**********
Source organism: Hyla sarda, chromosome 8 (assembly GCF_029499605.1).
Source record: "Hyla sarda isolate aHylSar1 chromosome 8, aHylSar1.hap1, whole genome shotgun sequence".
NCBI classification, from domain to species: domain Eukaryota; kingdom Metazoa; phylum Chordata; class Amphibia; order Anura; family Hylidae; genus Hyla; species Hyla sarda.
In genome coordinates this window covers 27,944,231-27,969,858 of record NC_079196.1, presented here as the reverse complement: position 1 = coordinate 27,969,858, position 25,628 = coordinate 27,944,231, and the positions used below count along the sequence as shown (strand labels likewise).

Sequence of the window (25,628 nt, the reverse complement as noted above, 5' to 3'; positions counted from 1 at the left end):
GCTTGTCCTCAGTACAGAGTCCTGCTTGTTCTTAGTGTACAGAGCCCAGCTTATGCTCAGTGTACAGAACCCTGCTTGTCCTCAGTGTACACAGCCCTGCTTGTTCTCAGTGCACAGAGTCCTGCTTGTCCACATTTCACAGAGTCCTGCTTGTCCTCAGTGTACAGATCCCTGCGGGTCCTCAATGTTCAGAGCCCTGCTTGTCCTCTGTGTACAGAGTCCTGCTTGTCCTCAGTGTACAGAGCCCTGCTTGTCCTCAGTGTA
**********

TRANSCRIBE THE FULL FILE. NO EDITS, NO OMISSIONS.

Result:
Source organism: Hyla sarda, chromosome 8 (assembly GCF_029499605.1).
Source record: "Hyla sarda isolate aHylSar1 chromosome 8, aHylSar1.hap1, whole genome shotgun sequence".
NCBI classification, from domain to species: domain Eukaryota; kingdom Metazoa; phylum Chordata; class Amphibia; order Anura; family Hylidae; genus Hyla; species Hyla sarda.
In genome coordinates this window covers 27,944,231-27,969,858 of record NC_079196.1, presented here as the reverse complement: position 1 = coordinate 27,969,858, position 25,628 = coordinate 27,944,231, and the positions used below count along the sequence as shown (strand labels likewise).

Sequence of the window (25,628 nt, the reverse complement as noted above, 5' to 3'; positions counted from 1 at the left end):
GCTTGTCCTCAGTACAGAGTCCTGCTTGTTCTTAGTGTACAGAGCCCAGCTTATGCTCAGTGTACAGAACCCTGCTTGTCCTCAGTGTACACAGCCCTGCTTGTTCTCAGTGCACAGAGTCCTGCTTGTCCACATTTCACAGAGTCCTGCTTGTCCTCAGTGTACAGATCCCTGCGGGTCCTCAATGTTCAGAGCCCTGCTTGTCCTCTGTGTACAGAGTCCTGCTTGTCCTCAGTGTACAGAGCCCTGCTTGTCCTCAGTGTA